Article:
others soldiers until finally La Tour emerged as
the winner. Then, in 1690 the British began
periodically attacking Acadian settlements. They
would make several voyages up the American
coastline to attack the French forts, burn the
villages, and destroy crops. Thus beginning a
long series of battles for control of Acadia.
An account from the book Two Beginnings
describes one of the battles that would be fought
(page 21)
After the fort at Port Royal fell to the British
in 1704 the Acadians started to spread out to
even more areas in the Maritimes. There were
several reasons for this, including access to new
agricultural land and population growth. Most
importantly was that the British took control of
most of Acadia from the French in 1713 as a
result of the French loosing a war. As a result
of this, France singed over much of their
territory in Acadia in what is called the Treaty
of Utrecht. Again, the Acadians began to move
across the Maritime Provinces to settle as the
British took control of their lands and began to
build their own settlements and forts. One of
the new French settlements was Beaubassin,
between what is now Sackville (NB) and Amherst
(NS). Here they established a large community
and built a fort for protection. Other
settlements included Tracadie, Shediac, and Port
La Joie (Charlottetown).
When the British took over control of Acadia,
they moved the capital from Annapolis Royal (Port
Royal) to Halifax. The Acadian people had to
make a decision about how they would choose to
live their lives in the new British lands. They
had to choose to either leave their homeland with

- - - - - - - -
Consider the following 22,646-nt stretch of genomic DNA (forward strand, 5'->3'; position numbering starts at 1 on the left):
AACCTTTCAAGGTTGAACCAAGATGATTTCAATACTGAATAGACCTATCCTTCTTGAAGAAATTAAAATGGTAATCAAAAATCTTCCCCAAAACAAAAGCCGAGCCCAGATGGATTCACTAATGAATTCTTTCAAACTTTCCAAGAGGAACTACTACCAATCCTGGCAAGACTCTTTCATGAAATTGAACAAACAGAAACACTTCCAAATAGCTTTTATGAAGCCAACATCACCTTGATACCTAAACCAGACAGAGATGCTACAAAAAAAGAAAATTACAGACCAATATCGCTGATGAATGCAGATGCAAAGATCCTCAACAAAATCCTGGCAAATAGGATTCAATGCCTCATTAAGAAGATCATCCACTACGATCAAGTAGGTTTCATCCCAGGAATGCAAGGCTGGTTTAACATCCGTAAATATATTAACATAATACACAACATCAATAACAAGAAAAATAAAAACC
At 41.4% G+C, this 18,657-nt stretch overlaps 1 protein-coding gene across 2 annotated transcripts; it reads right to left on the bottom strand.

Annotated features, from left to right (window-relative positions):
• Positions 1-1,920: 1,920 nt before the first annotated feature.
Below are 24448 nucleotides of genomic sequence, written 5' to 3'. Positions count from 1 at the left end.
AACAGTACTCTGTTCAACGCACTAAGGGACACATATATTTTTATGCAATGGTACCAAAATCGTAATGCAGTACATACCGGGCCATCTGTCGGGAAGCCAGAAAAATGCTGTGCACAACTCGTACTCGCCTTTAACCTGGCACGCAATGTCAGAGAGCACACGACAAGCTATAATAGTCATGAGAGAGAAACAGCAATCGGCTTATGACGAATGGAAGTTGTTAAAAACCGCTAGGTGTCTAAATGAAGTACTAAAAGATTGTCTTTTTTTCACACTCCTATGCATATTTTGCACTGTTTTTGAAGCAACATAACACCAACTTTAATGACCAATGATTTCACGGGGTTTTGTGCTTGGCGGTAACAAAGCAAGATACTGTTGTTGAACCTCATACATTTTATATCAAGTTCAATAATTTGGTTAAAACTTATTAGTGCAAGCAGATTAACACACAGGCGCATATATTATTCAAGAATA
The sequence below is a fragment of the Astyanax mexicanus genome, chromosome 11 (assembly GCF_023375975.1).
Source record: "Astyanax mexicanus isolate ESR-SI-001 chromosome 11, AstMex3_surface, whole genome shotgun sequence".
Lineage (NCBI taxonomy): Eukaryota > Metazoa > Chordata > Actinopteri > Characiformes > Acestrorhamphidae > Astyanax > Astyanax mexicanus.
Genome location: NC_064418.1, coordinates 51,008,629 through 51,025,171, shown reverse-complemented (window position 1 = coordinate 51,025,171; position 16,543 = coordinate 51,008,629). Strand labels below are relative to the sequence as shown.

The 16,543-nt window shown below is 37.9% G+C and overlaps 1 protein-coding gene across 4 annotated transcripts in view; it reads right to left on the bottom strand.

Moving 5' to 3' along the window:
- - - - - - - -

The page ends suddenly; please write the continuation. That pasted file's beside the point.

everything they had, or stay and swear allegiance
to become British subjects. The British wanted
the Acadians to swear allegiance to the Crown of
England. Many Acadians refused and wanted to
exclude themselves from any part in the
French-English conflict. They did not want to
take up arms against their native France and
preferred to live peacefully on their farms.
They were neutral. The British feared this
Many Acadians chose to leave their homes and move
to Cape Breton, New Brunswick, and PEI. On Cape
Breton Island they built a large fort,
Louisbourg. Others moved to new settlements and
were largely left alone to live peaceful lives
for the next 40 years of so. The Acadians were
later offered a second chance to pledge
allegiance to the British. Many refused unless
they were promised not to have to fight with the
British army. These conditions were not
acceptable according to the British.
Ultimately the Acadians wanted to remain neutral.
They no longer felt connected to the French who
had virtually abandoned them. The Acadians could
not imagine joining forces with the British, a
group who had forced them from their homeland
repeatedly for the past several decades. By
the 1750s the British had had enough of the
Acadians refusing to swear their allegiance, and
the order to remove the Acadians was issued.
What followed was a major turning point in
Acadian, and later Canadian history, and is known
as the Expulsion.